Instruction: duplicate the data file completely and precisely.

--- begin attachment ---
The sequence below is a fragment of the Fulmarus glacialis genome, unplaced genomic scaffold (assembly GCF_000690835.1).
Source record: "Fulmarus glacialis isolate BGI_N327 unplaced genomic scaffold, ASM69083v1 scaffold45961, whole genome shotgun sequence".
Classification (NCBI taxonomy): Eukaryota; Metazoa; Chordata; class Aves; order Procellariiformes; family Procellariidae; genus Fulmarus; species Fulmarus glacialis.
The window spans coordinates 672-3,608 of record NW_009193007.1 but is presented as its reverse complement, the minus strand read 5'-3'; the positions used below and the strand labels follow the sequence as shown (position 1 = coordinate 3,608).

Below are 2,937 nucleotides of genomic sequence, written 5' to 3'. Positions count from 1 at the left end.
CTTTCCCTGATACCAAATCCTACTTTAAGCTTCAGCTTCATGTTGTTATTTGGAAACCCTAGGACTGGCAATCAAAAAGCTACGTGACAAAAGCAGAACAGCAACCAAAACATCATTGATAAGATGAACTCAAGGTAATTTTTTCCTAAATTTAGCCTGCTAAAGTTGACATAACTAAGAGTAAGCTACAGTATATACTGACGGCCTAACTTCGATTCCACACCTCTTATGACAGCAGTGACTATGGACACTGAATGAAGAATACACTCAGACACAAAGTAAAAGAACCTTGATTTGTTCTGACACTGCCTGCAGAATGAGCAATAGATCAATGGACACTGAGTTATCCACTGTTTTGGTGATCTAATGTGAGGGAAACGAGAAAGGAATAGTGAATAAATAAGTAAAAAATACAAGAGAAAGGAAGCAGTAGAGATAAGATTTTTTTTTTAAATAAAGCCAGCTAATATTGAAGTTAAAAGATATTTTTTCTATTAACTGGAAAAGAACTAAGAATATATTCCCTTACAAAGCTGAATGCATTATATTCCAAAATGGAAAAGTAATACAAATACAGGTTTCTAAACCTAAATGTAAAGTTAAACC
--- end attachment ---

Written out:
The sequence below is a fragment of the Fulmarus glacialis genome, unplaced genomic scaffold (assembly GCF_000690835.1).
Source record: "Fulmarus glacialis isolate BGI_N327 unplaced genomic scaffold, ASM69083v1 scaffold45961, whole genome shotgun sequence".
Classification (NCBI taxonomy): Eukaryota; Metazoa; Chordata; class Aves; order Procellariiformes; family Procellariidae; genus Fulmarus; species Fulmarus glacialis.
The window spans coordinates 672-3,608 of record NW_009193007.1 but is presented as its reverse complement, the minus strand read 5'-3'; the positions used below and the strand labels follow the sequence as shown (position 1 = coordinate 3,608).

Below are 2,937 nucleotides of genomic sequence, written 5' to 3'. Positions count from 1 at the left end.
CTTTCCCTGATACCAAATCCTACTTTAAGCTTCAGCTTCATGTTGTTATTTGGAAACCCTAGGACTGGCAATCAAAAAGCTACGTGACAAAAGCAGAACAGCAACCAAAACATCATTGATAAGATGAACTCAAGGTAATTTTTTCCTAAATTTAGCCTGCTAAAGTTGACATAACTAAGAGTAAGCTACAGTATATACTGACGGCCTAACTTCGATTCCACACCTCTTATGACAGCAGTGACTATGGACACTGAATGAAGAATACACTCAGACACAAAGTAAAAGAACCTTGATTTGTTCTGACACTGCCTGCAGAATGAGCAATAGATCAATGGACACTGAGTTATCCACTGTTTTGGTGATCTAATGTGAGGGAAACGAGAAAGGAATAGTGAATAAATAAGTAAAAAATACAAGAGAAAGGAAGCAGTAGAGATAAGATTTTTTTTTTAAATAAAGCCAGCTAATATTGAAGTTAAAAGATATTTTTTCTATTAACTGGAAAAGAACTAAGAATATATTCCCTTACAAAGCTGAATGCATTATATTCCAAAATGGAAAAGTAATACAAATACAGGTTTCTAAACCTAAATGTAAAGTTAAACC